2.4.1 Existential functions

It might be fair to speak of two different kinds of modern phone dependency. The one currently discussed in Norwegian media is much about dependency bordering on addiction, as young people spend many hours every day linked to their device. In recent research, young children say they spend more time with their phone than with their immediate family. 5

The dependency underway to an increasingly unwelcoming Europe is of a very different, at times lifesaving character. This is also an existential function, which may be grouped in three parts. (1) Educational. Some of the refugees had stored their documents on their phones, which might give them a better chance at educational institutions or in the labour market. The gradually acquired transnational literacy (see below) from border crossing and having to deal with hitherto unknown experiences, has a strong element of education. (2) Cultural. Some informants would download apps to learn the language in the country of destination. A few had stored vast amounts of homeland culture (music and literature) to help their memory and preserve their identity. (3) Memory / biography. Most of the informants had saved important visuals, both from their family ‘back home’ and from the precarious journey, which – as is perhaps universal – will be an important part of their biography in a (settled) future.

2.4.2 Transnational literacy

As previous research has demonstrated, settled migrants (from refugees to labour migrants and au pair workers) use their cell phones much to remain in contact with their homeland. During flight, this is also the case, and here we can speak of the calming effect, as the travellers wish to reduce the worries back home. Yet another element is the ways in which refugees out of necessity improve their transnational literacy (Spivak 2006) by learning to cope with a variety of applications and information banks, also improving their language skills as they move along. Thus, the phone plays a central role in what Altheide (2013) calls today’s communication ecology. It helps to organize (the travel, group cohesion), it offers access to information (when there is net access and battery capacity), and it contributes to a kind of structure in chaos.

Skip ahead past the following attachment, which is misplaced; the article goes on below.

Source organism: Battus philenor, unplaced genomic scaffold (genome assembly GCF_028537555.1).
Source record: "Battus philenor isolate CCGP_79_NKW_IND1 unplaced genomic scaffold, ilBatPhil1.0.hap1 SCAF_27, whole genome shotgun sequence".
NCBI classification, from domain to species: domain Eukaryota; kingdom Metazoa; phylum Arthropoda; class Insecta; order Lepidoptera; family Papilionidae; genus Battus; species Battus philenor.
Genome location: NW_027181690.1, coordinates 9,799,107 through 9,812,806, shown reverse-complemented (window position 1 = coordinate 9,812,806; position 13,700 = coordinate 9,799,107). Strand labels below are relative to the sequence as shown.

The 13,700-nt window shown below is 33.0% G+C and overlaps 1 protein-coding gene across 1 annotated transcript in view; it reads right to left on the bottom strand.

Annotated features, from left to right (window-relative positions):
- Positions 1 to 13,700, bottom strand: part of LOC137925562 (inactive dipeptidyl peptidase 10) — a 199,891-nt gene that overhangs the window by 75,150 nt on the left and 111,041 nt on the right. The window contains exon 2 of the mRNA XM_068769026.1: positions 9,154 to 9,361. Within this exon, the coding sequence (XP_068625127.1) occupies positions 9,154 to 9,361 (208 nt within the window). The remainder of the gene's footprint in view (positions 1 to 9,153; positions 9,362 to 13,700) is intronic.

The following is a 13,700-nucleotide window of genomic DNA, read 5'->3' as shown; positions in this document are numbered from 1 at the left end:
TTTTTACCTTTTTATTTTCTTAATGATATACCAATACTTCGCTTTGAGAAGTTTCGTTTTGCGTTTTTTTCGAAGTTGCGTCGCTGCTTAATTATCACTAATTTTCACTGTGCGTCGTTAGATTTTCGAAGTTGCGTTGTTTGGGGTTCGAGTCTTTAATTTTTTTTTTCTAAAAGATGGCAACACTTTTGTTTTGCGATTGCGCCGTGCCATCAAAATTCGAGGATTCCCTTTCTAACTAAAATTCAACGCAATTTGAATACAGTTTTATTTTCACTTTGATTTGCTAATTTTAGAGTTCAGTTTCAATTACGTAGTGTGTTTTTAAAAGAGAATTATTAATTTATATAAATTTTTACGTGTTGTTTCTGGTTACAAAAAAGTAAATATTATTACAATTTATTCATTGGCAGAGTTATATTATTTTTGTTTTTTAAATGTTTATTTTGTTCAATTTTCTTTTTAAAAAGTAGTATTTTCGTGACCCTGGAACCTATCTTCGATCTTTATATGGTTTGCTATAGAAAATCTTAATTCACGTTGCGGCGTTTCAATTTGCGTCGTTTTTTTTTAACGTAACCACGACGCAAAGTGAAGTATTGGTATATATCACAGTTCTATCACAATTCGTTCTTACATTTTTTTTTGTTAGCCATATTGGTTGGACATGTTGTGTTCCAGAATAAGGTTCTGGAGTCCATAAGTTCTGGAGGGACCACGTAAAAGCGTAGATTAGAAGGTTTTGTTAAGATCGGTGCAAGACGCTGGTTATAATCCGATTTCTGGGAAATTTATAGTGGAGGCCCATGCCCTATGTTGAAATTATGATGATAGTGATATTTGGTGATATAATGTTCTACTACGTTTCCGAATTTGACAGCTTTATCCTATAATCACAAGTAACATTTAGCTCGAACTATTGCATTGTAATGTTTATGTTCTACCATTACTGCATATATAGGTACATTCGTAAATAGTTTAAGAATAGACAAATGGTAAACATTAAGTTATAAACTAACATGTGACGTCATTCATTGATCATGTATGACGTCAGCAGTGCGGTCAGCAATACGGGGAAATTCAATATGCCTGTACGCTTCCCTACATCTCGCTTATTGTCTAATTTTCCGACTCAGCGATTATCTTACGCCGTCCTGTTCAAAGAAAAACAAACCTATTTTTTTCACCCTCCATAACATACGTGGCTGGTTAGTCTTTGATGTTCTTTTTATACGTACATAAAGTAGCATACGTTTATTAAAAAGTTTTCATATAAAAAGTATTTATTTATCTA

An important question for further exploration is when the ‘old’ lifeline – to the life and the ones left behind – will be weaker than the ‘new’ lifeline to the country of settlement. This belongs to a discussion framed by a larger integration perspective. What the refugees share, is a multitude of cell phone experiences and being from war-torn countries. Among them there is a variety of presumed mental leanings; some lean ‘backwards’, i.e. they yearn for the country left behind and maintain strong relations with their loved ones. Some are more ‘forward-leaning’, wanting to put ugly experiences behind them to build a new future, and thus the phone will be used to familiarize with the new country. Among our informants, several had young children, and for them, this leaning may have to do with securing the psychological health of their offspring.